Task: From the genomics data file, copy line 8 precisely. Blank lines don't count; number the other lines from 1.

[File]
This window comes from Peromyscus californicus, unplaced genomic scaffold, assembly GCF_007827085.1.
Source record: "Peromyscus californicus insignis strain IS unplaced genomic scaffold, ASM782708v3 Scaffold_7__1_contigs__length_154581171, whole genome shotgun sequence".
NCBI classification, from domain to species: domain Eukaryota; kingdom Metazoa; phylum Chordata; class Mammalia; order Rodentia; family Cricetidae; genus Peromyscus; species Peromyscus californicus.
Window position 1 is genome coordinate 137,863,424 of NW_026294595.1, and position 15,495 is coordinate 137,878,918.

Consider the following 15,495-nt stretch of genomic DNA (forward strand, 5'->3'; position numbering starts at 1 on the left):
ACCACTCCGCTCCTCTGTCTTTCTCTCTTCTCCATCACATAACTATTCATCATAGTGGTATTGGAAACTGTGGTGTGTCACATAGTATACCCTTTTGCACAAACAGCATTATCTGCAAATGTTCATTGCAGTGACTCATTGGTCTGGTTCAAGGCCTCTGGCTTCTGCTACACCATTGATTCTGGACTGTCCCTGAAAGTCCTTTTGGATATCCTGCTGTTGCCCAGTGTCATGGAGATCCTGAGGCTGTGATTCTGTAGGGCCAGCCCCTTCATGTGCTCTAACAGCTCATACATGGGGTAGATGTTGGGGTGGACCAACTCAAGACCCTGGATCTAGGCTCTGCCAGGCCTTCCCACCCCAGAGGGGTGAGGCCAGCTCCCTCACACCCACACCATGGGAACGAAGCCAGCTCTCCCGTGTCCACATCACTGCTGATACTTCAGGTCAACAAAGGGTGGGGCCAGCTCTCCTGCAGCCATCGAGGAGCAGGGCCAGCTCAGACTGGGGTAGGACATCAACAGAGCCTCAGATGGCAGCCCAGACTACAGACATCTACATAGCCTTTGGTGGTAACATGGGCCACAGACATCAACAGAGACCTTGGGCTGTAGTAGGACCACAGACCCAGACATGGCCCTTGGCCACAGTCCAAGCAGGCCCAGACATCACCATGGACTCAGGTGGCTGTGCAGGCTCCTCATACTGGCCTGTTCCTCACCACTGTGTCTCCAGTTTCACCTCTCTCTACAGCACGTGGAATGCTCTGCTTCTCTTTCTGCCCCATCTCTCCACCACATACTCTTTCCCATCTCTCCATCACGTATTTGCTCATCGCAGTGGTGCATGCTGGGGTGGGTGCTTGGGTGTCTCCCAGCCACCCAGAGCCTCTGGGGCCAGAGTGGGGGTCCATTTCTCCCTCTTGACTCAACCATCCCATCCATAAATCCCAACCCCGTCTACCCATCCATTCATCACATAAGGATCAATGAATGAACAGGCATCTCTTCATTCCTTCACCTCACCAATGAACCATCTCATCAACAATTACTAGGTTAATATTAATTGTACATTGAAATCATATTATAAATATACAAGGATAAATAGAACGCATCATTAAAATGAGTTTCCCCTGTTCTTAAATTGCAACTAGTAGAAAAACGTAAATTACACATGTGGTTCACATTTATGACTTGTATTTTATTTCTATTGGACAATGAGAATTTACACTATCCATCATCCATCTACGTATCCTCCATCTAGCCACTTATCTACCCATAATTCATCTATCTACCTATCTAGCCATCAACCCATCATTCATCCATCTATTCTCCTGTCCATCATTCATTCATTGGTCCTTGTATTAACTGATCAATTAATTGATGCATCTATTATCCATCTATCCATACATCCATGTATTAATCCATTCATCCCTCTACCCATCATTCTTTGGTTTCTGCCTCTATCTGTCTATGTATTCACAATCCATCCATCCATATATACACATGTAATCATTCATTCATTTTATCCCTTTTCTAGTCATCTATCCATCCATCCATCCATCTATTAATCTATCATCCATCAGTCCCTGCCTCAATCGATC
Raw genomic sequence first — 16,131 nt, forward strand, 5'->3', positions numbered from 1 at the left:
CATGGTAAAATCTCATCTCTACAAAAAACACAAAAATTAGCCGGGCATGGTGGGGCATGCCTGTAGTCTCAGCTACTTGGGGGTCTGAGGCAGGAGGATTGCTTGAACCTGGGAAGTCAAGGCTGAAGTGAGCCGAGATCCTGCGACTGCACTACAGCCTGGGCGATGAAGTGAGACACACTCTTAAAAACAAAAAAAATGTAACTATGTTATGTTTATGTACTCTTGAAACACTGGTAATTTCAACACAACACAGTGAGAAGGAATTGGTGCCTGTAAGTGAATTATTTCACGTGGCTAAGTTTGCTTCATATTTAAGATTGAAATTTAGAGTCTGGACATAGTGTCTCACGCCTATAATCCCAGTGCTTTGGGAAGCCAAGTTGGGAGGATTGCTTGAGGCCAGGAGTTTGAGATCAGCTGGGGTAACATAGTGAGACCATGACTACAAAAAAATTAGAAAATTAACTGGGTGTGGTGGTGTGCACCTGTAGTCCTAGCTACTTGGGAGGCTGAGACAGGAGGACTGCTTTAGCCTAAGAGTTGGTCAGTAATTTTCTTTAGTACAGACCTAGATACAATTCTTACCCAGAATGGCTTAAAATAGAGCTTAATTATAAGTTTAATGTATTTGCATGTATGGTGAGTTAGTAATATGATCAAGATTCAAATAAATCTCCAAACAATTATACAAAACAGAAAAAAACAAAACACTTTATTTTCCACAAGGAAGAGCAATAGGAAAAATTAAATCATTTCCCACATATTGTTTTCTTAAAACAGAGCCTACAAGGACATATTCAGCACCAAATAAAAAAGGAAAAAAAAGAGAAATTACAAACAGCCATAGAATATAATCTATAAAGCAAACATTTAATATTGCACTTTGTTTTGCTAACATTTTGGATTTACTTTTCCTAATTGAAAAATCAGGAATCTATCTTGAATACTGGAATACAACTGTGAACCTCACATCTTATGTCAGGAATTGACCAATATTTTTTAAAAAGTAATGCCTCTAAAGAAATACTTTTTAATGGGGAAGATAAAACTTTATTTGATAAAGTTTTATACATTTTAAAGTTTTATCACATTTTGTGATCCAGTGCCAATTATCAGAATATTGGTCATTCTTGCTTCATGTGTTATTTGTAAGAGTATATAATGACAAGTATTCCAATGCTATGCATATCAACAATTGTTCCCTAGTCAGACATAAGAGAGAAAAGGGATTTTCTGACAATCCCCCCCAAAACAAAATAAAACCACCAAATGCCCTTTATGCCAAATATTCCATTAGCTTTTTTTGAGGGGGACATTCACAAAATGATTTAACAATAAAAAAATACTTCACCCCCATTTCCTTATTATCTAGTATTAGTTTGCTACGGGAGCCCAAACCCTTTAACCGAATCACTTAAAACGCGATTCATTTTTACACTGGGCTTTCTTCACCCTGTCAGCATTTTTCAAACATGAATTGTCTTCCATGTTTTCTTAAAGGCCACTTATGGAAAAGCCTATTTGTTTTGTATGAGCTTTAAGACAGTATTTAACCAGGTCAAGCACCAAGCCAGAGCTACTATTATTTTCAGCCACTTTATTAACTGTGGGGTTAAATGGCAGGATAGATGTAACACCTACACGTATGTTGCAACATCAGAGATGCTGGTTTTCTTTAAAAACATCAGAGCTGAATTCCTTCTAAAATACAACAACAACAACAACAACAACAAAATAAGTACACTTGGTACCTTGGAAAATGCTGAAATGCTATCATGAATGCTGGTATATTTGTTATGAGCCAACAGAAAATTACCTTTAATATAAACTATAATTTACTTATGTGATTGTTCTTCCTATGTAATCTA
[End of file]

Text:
CATGGTAAAATCTCATCTCTACAAAAAACACAAAAATTAGCCGGGCATGGTGGGGCATGCCTGTAGTCTCAGCTACTTGGGGGTCTGAGGCAGGAGGATTGCTTGAACCTGGGAAGTCAAGGCTGAAGTGAGCCGAGATCCTGCGACTGCACTACAGCCTGGGCGATGAAGTGAGACACACTCTTAAAAACAAAAAAAATGTAACTATGTTATGTTTATGTACTCTTGAAACACTGGTAATTTCAACACAACACAGTGAGAAGGAATTGGTGCCTGTAAGTGAATTATTTCACGTGGCTAAGTTTGCTTCATATTTAAGATTGAAATTTAGAGTCTGGACATAGTGTCTCACGCCTATAATCCCAGTGCTTTGGGAAGCCAAGTTGGGAGGATTGCTTGAGGCCAGGAGTTTGAGATCAGCTGGGGTAACATAGTGAGACCATGACTACAAAAAAATTAGAAAATTAACTGGGTGTGGTGGTGTGCACCTGTAGTCCTAGCTACTTGGGAGGCTGAGACAGGAGGACTGCTTTAGCCTAAGAGTTGGTCAGTAATTTTCTTTAGTACAGACCTAGATACAATTCTTACCCAGAATGGCTTAAAATAGAGCTTAATTATAAGTTTAATGTATTTGCATGTATGGTGAGTTAGTAATATGATCAAGATTCAAATAAATCTCCAAACAATTATACAAAACAGAAAAAAACAAAACACTTTATTTTCCACAAGGAAGAGCAATAGGAAAAATTAAATCATTTCCCACATATTGTTTTCTTAAAACAGAGCCTACAAGGACATATTCAGCACCAAATAAAAAAGGAAAAAAAAGAGAAATTACAAACAGCCATAGAATATAATCTATAAAGCAAACATTTAATATTGCACTTTGTTTTGCTAACATTTTGGATTTACTTTTCCTAATTGAAAAATCAGGAATCTATCTTGAATACTGGAATACAACTGTGAACCTCACATCTTATGTCAGGAATTGACCAATATTTTTTAAAAAGTAATGCCTCTAAAGAAATACTTTTTAATGGGGAAGATAAAACTTTATTTGATAAAGTTTTATACATTTTAAAGTTTTATCACATTTTGTGATCCAGTGCCAATTATCAGAATATTGGTCATTCTTGCTTCATGTGTTATTTGTAAGAGTATATAATGACAAGTATTCCAATGCTATGCATATCAACAATTGTTCCCTAGTCAGACATAAGAGAGAAAAGGGATTTTCTGACAATCCCCCCCAAAACAAAATAAAACCACCAAATGCCCTTTATGCCAAATATTCCATTAGCTTTTTTTGAGGGGGACATTCACAAAATGATTTAACAATAAAAAAATACTTCACCCCCATTTCCTTATTATCTAGTATTAGTTTGCTACGGGAGCCCAAACCCTTTAACCGAATCACTTAAAACGCGATTCATTTTTACACTGGGCTTTCTTCACCCTGTCAGCATTTTTCAAACATGAATTGTCTTCCATGTTTTCTTAAAGGCCACTTATGGAAAAGCCTATTTGTTTTGTATGAGCTTTAAGACAGTATTTAACCAGGTCAAGCACCAAGCCAGAGCTACTATTATTTTCAGCCACTTTATTAACTGTGGGGTTAAATGGCAGGATAGATGTAACACCTACACGTATGTTGCAACATCAGAGATGCTGGTTTTCTTTAAAAACATCAGAGCTGAATTCCTTCTAAAATACAACAACAACAACAACAACAACAAAATAAGTACACTTGGTACCTTGGAAAATGCTGAAATGCTATCATGAATGCTGGTATATTTGTTATGAGCCAACAGAAAATTACCTTTAATATAAACTATAATTTACTTATGTGATTGTTCTTCCTATGTAATCTA